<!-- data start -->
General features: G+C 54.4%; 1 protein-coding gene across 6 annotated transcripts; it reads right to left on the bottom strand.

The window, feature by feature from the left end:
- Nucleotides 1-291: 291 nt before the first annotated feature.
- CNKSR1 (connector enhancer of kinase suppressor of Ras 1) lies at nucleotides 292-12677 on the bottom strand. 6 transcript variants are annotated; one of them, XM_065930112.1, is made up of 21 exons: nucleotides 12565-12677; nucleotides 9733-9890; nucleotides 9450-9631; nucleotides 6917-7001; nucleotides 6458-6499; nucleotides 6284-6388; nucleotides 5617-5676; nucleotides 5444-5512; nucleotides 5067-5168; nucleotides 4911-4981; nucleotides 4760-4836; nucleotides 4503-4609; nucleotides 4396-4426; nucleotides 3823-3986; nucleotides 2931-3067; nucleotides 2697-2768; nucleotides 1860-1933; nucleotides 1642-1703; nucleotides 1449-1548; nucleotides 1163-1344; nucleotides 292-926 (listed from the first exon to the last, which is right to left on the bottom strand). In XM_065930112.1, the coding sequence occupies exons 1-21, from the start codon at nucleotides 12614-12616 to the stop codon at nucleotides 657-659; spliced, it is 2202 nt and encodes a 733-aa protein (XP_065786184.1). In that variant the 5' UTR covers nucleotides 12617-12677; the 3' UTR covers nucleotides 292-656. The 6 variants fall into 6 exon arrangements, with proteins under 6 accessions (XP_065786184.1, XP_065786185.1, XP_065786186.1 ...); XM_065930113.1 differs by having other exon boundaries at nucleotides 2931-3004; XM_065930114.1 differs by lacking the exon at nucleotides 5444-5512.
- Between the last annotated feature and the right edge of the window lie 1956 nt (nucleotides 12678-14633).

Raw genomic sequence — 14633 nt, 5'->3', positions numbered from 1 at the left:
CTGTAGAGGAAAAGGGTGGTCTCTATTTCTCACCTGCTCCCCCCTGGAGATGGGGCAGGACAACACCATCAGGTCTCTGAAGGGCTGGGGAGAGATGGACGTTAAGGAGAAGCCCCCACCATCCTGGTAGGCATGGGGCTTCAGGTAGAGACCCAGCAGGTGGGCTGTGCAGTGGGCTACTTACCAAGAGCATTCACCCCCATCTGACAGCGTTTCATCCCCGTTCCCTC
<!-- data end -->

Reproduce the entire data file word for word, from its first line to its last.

General features: G+C 54.4%; 1 protein-coding gene across 6 annotated transcripts; it reads right to left on the bottom strand.

The window, feature by feature from the left end:
- Nucleotides 1-291: 291 nt before the first annotated feature.
- CNKSR1 (connector enhancer of kinase suppressor of Ras 1) lies at nucleotides 292-12677 on the bottom strand. 6 transcript variants are annotated; one of them, XM_065930112.1, is made up of 21 exons: nucleotides 12565-12677; nucleotides 9733-9890; nucleotides 9450-9631; nucleotides 6917-7001; nucleotides 6458-6499; nucleotides 6284-6388; nucleotides 5617-5676; nucleotides 5444-5512; nucleotides 5067-5168; nucleotides 4911-4981; nucleotides 4760-4836; nucleotides 4503-4609; nucleotides 4396-4426; nucleotides 3823-3986; nucleotides 2931-3067; nucleotides 2697-2768; nucleotides 1860-1933; nucleotides 1642-1703; nucleotides 1449-1548; nucleotides 1163-1344; nucleotides 292-926 (listed from the first exon to the last, which is right to left on the bottom strand). In XM_065930112.1, the coding sequence occupies exons 1-21, from the start codon at nucleotides 12614-12616 to the stop codon at nucleotides 657-659; spliced, it is 2202 nt and encodes a 733-aa protein (XP_065786184.1). In that variant the 5' UTR covers nucleotides 12617-12677; the 3' UTR covers nucleotides 292-656. The 6 variants fall into 6 exon arrangements, with proteins under 6 accessions (XP_065786184.1, XP_065786185.1, XP_065786186.1 ...); XM_065930113.1 differs by having other exon boundaries at nucleotides 2931-3004; XM_065930114.1 differs by lacking the exon at nucleotides 5444-5512.
- Between the last annotated feature and the right edge of the window lie 1956 nt (nucleotides 12678-14633).

Raw genomic sequence — 14633 nt, 5'->3', positions numbered from 1 at the left:
CTGTAGAGGAAAAGGGTGGTCTCTATTTCTCACCTGCTCCCCCCTGGAGATGGGGCAGGACAACACCATCAGGTCTCTGAAGGGCTGGGGAGAGATGGACGTTAAGGAGAAGCCCCCACCATCCTGGTAGGCATGGGGCTTCAGGTAGAGACCCAGCAGGTGGGCTGTGCAGTGGGCTACTTACCAAGAGCATTCACCCCCATCTGACAGCGTTTCATCCCCGTTCCCTC